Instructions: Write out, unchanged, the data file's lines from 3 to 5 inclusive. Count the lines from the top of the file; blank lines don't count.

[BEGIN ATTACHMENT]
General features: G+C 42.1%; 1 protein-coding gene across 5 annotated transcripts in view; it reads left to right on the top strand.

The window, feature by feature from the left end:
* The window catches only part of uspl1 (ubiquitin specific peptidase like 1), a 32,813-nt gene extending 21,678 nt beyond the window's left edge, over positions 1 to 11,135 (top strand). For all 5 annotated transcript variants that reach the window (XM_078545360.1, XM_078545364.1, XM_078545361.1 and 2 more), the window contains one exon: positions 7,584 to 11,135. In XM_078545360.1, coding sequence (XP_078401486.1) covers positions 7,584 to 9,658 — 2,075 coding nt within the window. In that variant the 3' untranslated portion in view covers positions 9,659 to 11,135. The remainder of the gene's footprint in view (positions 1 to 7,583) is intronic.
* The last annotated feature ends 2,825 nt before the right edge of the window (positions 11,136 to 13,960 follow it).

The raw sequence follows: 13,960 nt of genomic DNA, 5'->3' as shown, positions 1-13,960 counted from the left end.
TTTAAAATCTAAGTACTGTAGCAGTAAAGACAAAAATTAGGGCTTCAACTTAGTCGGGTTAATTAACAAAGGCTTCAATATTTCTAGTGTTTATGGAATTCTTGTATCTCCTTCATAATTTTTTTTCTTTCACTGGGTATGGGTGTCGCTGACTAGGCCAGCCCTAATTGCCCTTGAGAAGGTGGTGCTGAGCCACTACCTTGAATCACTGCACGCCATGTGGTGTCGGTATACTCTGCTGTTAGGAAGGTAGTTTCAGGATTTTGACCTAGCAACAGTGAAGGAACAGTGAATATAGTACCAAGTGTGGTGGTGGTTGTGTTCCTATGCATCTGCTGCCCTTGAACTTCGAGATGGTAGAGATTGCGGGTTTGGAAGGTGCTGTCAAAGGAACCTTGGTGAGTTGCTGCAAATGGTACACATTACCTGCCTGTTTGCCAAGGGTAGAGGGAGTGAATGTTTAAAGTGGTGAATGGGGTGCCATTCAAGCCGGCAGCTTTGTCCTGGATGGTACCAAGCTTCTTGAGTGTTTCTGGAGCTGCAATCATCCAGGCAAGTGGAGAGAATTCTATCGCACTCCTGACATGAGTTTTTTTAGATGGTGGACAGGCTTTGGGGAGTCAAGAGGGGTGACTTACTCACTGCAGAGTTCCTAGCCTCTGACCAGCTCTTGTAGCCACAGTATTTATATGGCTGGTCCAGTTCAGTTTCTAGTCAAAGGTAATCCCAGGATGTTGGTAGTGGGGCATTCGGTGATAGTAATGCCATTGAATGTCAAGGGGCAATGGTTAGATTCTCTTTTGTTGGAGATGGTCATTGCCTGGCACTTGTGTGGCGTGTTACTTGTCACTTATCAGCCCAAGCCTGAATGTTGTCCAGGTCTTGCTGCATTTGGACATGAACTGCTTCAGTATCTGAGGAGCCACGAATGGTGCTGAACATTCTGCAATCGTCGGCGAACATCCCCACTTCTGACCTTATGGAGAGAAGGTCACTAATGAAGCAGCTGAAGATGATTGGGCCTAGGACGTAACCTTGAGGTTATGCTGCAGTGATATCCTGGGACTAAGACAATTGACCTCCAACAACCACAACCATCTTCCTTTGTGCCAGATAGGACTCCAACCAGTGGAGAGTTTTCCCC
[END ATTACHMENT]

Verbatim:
* The window catches only part of uspl1 (ubiquitin specific peptidase like 1), a 32,813-nt gene extending 21,678 nt beyond the window's left edge, over positions 1 to 11,135 (top strand). For all 5 annotated transcript variants that reach the window (XM_078545360.1, XM_078545364.1, XM_078545361.1 and 2 more), the window contains one exon: positions 7,584 to 11,135. In XM_078545360.1, coding sequence (XP_078401486.1) covers positions 7,584 to 9,658 — 2,075 coding nt within the window. In that variant the 3' untranslated portion in view covers positions 9,659 to 11,135. The remainder of the gene's footprint in view (positions 1 to 7,583) is intronic.
* The last annotated feature ends 2,825 nt before the right edge of the window (positions 11,136 to 13,960 follow it).

The raw sequence follows: 13,960 nt of genomic DNA, 5'->3' as shown, positions 1-13,960 counted from the left end.